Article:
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High Blood Pressure and Diabetes

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High Blood Presure and Diabetes

By Nina Nazor

What is the relationship between high blood pressure and diabetes?


Hypertension affects 20-60% of people with diabetes and is associated with accelerated progression of eye disease, kidney disease and heart disease.


In type 2 diabetes, hypertension is often present as part of the metabolic syndrome, which is comprised of obesity, hypertension and high blood levels of insulin, triglycerides, bad cholesterol and glucose. In type 1 diabetes, hypertension may reflect the onset of diabetic nephropathy.


The good news is that high blood pressure can be controlled almost by the same means as high blood glucose levels: healthy diet, exercise, stress management and medications.


In the U.K. Prospective Diabetes Study (UKPDS) study, each 10-mmHg decrease in mean systolic blood pressure was associated with reductions in risk of 12% for any complication related to diabetes.


What is blood pressure?

Blood pressure is the force of the blood against the walls of the arteries, caused by the heart pumping blood in order to reach every part of your body.


Blood pressure is always given as two numbers, the systolic and diastolic pressures:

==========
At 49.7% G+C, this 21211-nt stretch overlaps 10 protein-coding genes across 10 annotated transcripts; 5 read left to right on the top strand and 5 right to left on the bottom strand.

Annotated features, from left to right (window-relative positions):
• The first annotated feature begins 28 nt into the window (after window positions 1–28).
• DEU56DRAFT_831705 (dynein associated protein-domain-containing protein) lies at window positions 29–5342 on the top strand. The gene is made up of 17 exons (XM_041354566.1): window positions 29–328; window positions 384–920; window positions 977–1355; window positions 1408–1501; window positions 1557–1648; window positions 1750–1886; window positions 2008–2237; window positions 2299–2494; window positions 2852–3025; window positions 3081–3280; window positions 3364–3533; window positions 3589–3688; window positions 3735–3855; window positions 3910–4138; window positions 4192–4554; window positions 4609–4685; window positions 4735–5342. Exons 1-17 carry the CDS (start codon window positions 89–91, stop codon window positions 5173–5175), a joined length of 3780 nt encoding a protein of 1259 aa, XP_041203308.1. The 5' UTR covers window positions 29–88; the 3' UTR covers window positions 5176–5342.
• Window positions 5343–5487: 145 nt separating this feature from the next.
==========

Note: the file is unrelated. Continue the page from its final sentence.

1. When the heart beats, it pumps out blood into the arteries. This is called systolic pressure and is the high number of a blood pressure reading.


2. When the heart is at rest, between beats, your blood pressure falls. This is the diastolic pressure and is the lower number of a blood pressure reading.

Blood pressure is different throughout the day. It is lowest when we sleep and rises when we get up. It also can rise when we are excited, nervous, or physically active.


What is normal blood pressure?

A reading below 120/80 is considered normal. If you have diabetes, your target blood pressure shall be less or equal to 120/80.


Remember that a good diabetes control means achieving near normal levels of blood glucose, cholesterol and also blood pressure.

What is high blood pressure?

Traditionally, blood pressure of 140/90 or higher is considered high blood pressure or hypertension. However, blood pressure of 130/80 or higher is considered high blood pressure in persons with diabetes and chronic kidney disease.


If you are being treated for high blood pressure, you still have high blood pressure even if you have repeated readings in the normal range. Precisely that is the objective of the treatment of hypertension: to achieve normal levels.

What is the treatment of high blood pressure?


Following a healthy lifestyle and taking the right medications is the key of hypertension control.


Lifestyle changes for blood pressure control


These include the following:


Maintain a healthy weight

Be physically active

Follow a healthy eating plan that emphasizes fruits vegetables, and lowfat dairy foods

Eat foods with less salt and sodium

Drink in moderation

Quit smoking

Control your stress levels

Sleep 7-8 hours a day


Medications for blood pressure control